24A. Paraneoplastic nervous system diseases

Page created on June 3, 2021. Last updated on June 3, 2022 at 08:32

Definition and epidemiology

Paraneoplastic nervous system diseases occur in 1 – 3% of patients with cancer. They often develop before the cancer diagnosis. They usually occur because the tumour expresses antigens which are structurally similar to antigens on neurons (molecular mimicry). Antineuronal antibodies are often present in the serum and CSF.

It’s important to recognise these diseases because they can give earlier diagnosis of the tumour and because their prognosis is better the earlier the treatment is initiated. These conditions are usually treated by steroids and plasma exchange.

The most common underlying cancers are:

  • Neuroendocrine tumours
    • Small cell lung cancer
    • Ovarian cancer
    • Prostate cancer
  • Breast cancer
  • Lymphoma

We can classify them according to whether they’re associated with antibodies against neuronal surface antigens or nuclear antigens:

  • Neuronal nuclear antibody-associated types
    • Antibodies against nuclear antigens
    • Respond poorly to therapy
    • Specific types
      • Paraneoplastic cerebellar degeneration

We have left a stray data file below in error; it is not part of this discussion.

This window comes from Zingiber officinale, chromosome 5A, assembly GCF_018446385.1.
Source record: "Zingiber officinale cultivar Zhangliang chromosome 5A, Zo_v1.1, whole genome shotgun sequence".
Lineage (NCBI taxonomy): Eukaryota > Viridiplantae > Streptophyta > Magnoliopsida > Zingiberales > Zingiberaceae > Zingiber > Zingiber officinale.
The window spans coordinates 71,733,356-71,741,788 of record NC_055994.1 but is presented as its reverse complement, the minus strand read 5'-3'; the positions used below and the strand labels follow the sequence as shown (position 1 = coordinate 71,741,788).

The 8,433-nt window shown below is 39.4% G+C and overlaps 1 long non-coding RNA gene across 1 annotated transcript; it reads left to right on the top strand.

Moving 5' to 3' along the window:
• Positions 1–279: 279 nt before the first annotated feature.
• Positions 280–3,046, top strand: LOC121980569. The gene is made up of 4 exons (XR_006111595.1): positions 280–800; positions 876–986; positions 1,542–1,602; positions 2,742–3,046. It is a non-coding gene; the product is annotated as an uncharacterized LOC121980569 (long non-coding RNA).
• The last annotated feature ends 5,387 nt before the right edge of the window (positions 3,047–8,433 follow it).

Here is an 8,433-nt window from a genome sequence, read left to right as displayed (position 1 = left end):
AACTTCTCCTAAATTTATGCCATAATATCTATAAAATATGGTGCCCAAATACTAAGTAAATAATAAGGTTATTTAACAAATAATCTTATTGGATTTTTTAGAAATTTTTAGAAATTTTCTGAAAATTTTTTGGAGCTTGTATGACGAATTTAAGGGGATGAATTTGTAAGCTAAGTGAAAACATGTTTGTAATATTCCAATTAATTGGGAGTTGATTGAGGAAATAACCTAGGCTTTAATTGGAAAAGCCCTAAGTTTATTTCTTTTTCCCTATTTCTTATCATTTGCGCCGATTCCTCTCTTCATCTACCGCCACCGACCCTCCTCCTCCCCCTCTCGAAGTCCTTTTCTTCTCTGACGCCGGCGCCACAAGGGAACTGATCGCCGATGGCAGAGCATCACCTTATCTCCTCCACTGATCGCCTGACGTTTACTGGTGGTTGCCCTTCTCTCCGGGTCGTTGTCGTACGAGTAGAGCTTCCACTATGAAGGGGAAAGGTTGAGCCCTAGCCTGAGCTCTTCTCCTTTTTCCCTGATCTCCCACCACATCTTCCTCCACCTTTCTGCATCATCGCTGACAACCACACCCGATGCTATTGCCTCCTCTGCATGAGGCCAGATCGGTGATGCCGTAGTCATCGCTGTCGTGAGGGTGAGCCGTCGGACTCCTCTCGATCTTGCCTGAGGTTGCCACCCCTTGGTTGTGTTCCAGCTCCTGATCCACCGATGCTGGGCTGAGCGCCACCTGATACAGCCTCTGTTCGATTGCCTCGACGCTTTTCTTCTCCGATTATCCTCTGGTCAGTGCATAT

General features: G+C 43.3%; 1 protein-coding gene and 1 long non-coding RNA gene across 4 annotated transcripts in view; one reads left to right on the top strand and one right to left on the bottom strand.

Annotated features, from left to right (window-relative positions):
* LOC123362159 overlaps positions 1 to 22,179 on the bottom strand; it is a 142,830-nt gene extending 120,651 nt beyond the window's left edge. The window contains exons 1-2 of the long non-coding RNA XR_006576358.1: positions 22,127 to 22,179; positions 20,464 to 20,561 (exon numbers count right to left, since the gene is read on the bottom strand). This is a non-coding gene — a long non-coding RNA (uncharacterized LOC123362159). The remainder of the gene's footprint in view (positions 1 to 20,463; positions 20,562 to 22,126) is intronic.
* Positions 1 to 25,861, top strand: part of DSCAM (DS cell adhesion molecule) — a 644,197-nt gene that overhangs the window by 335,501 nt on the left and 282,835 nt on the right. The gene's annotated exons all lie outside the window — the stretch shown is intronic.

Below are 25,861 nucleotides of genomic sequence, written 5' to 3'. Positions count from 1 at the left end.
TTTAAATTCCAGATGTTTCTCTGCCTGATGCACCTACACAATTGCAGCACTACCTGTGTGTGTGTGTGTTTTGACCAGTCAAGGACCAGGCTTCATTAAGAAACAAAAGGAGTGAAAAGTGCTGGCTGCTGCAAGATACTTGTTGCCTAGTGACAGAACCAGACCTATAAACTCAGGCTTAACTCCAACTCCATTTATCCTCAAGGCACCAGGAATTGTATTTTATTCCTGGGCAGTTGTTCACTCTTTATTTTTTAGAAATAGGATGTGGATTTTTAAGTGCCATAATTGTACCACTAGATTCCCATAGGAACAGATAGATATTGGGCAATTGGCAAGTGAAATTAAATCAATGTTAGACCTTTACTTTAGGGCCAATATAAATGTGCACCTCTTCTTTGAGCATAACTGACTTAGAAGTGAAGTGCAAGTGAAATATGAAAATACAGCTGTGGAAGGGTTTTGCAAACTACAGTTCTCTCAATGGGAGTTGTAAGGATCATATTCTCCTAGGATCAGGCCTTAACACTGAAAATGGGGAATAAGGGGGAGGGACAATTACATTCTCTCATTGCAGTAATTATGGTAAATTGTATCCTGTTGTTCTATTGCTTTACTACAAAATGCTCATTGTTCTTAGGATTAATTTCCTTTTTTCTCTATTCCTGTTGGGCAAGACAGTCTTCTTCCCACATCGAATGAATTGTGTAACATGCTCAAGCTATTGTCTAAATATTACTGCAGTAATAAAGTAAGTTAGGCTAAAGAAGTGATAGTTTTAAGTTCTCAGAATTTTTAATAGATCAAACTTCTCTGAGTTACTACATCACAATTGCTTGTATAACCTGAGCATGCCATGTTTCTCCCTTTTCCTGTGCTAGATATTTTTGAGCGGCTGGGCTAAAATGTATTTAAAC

• Paraneoplastic sensory neuronopathy
      • Limbic encephalitis caused by anti-Ma2
  • Neuronal surface antibody-associated types
    • Antibodies against surface antigens
    • Respond better to therapy, especially plasma exchange
    • Not all are paraneoplastic, can be autoimmune as well
    • Specific types
      • Anti-NMDA receptor encephalitis
      • Limbic encephalitis caused by other antibodies

Many of the paraneoplastic encephalitides are limbic encephalitides, i.e., affecting the limbic system in the medial temporal lobe. Limbic encephalitis usually causes neuropsychiatric symptoms and seizures.

Anti-NMDA receptor encephalitis

This is a type of limbic and striatal encephalitis which is caused by antibodies against the NMDA receptor. There is almost always an underlying ovarian teratoma or another malignancy. It mostly affects young women and is rare, affecting only 1,5 per million per year.

Anti-NMDA receptor encephalitis causes both psychiatric and neurological symptoms. Psychiatric symptoms include psychosis, agitation, etc. Neurological symptoms include dyskinesia, memory problems, and seizures.

Anti-NMDA receptor antibodies are present in both serum and CSF. All patients should be screened for underlying malignancy.

It has a good response to immunotherapy (glucocorticoids/IVIG/plasma exchange) and removal of the tumor.

Anti-Ma2 encephalitis

Anti-Ma2 encephalitis is another cause of limbic encephalitis. There is often an underlying testicular cancer. It presents with memory deficits, seizures, and irritability. It has a poor response to therapy.

Paraneoplastic sensory neuronopathy

This is a severe neuronopathy (degeneration of dorsal root ganglia neurons) with only sensory symptoms, characterised by asymmetric paraesthesia and severe pain of the upper limbs. It has a poor response to therapy.

Paraneoplastic cerebellar degeneration

This is a subacute cause of cerebellar degeneration, which presents with cerebellar symptoms. It has a poor response to therapy.


Dermatomyositis can be paraneoplastic as well. Described in topic 1A.

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